The teenager texted me a photo of the nearest intersection and I realized my mistake and turned around.

A very kind officer waited with her and I drove her to the dog walking client she had been driving to when the accident happened.

And then I grabbed us lunch at McDonald’s because their triple cheeseburger is my favorite sandwich on the menu and I couldn’t get it out of my mind.

Food (like homemade boba tea) and rest on the first official day of recovery

Today was a day of recovery. I literally fell on my ass yesterday and have a sore bottom today in addition to my mallet finger and hip pain.

My boss sent me an email acknowledging that I should be on leave at least through May 24. I am going to maintain good sleep habits, drink lots of water, eat all the fruits and vegetables, and with the help of my medical team and personal trainer Andrew at Apex Training, hopefully not only recover but improve.

Emotionally it’s hard not to guilt myself for not finding a way to continue working, but the two falls I’ve had in the last four days prove that I am doing the right thing. My boss was even kind enough to say that he knows this has been a “roller coaster for me.” I am grateful to have such kind coworkers from my second shift team at the Bizzy Hizzy.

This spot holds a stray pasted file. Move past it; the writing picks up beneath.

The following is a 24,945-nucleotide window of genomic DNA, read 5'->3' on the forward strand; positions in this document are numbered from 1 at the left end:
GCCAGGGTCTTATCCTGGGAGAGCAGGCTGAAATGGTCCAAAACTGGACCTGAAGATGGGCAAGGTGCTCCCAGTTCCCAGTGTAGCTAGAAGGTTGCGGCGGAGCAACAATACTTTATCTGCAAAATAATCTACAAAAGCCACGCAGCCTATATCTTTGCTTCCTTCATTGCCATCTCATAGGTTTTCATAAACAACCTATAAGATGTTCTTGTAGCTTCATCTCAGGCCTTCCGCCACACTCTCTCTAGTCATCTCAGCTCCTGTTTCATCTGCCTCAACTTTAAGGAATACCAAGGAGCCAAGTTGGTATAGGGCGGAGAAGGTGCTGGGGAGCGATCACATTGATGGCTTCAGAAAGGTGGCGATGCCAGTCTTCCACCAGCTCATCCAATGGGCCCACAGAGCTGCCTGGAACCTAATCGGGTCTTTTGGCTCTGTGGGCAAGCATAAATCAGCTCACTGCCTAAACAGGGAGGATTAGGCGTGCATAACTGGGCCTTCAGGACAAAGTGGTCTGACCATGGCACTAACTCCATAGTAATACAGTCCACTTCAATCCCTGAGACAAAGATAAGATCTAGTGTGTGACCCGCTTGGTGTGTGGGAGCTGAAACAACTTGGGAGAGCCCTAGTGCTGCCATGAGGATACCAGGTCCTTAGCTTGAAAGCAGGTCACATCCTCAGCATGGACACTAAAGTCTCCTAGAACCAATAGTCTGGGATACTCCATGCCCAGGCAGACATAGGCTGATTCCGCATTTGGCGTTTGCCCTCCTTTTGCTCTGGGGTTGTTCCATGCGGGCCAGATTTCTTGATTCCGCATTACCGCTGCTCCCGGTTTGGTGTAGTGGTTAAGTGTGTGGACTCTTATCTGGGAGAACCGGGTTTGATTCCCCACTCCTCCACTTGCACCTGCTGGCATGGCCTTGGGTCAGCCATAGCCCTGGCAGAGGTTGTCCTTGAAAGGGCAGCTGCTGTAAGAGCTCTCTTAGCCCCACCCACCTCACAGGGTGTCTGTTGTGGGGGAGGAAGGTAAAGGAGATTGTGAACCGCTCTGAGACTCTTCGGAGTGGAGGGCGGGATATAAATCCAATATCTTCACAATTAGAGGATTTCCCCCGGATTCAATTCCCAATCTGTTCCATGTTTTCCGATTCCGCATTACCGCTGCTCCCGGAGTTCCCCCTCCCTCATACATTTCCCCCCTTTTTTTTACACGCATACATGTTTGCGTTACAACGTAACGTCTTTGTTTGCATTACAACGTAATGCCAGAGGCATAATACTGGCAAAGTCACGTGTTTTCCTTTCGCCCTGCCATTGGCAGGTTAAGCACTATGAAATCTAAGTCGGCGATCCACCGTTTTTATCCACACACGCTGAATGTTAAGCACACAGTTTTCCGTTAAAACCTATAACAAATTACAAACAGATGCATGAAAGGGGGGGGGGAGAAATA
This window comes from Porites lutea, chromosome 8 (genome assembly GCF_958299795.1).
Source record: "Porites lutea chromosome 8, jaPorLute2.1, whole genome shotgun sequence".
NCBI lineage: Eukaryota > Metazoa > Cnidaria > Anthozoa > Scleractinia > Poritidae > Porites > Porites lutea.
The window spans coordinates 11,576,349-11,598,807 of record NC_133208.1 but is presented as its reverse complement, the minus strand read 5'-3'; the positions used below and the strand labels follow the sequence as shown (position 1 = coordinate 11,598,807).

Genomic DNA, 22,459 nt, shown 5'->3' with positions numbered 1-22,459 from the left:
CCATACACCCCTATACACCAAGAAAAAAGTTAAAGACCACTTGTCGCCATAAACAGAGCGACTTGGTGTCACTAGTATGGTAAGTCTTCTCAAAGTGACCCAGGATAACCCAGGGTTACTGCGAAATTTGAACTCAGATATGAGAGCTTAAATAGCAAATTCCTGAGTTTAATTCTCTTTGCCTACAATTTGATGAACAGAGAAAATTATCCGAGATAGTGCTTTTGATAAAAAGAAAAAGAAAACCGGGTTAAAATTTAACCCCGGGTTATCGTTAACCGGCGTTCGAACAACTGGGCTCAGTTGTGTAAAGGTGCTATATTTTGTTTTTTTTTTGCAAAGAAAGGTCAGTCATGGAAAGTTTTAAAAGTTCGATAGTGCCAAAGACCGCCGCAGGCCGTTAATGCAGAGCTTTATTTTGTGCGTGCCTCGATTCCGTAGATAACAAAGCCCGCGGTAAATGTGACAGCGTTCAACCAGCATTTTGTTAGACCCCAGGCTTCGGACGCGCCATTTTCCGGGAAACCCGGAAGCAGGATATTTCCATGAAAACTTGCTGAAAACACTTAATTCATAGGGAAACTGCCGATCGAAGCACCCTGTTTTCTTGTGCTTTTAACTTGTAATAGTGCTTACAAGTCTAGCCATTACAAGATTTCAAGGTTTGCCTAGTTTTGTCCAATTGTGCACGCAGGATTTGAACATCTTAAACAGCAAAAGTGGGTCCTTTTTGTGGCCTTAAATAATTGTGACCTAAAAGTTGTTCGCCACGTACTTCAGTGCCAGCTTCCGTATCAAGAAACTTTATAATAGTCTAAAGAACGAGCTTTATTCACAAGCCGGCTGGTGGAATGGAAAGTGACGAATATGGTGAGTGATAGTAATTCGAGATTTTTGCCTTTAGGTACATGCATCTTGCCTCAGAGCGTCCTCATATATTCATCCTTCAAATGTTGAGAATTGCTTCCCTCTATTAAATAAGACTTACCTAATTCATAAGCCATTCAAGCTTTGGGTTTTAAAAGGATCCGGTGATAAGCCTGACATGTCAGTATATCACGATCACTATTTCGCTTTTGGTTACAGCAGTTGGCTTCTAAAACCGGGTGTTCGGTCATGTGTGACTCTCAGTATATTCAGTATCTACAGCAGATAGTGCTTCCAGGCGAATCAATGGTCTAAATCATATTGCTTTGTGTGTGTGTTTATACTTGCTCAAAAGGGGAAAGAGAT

I watched some of the teenager’s favorite anime, Haikyu!. And I gave the birds new toys.

But it was a nice eating day so I will share with you.

Breakfast was a cup of Supercoffee, a bowl of Cabot cottage cheese and a taste-test of sesame mochi that I bought at 9th Street Asian Market last night on our outing to Stroudsburg. It turned out to be exactly the food I have been trying to identify for years.

I even made a silly video.

Then for a late morning snack I cooked some tapioca for boba (also a purchase from last night that I have never had the opportunity to play with before.) The teenager got two flavors of the popping bubbles— kiwi and honey. And I also bought a can of melon flavored sweetened condensed milk.

I boiled the black tapioca pearls per the directions and added my own home brewed unsweetened iced tea, some milk and ice to a wide mouthed mason jar. Then I added about a 1/2 teaspoon of the honey popping bubbles and a teaspoon of the melon milk. The melon milk is amazing. Finally I stirred in the pearls.

I was very happy with my first attempt.

The teenager made some crusted salmon to go with leftover rice and Thai peanut salad. That was our late lunch.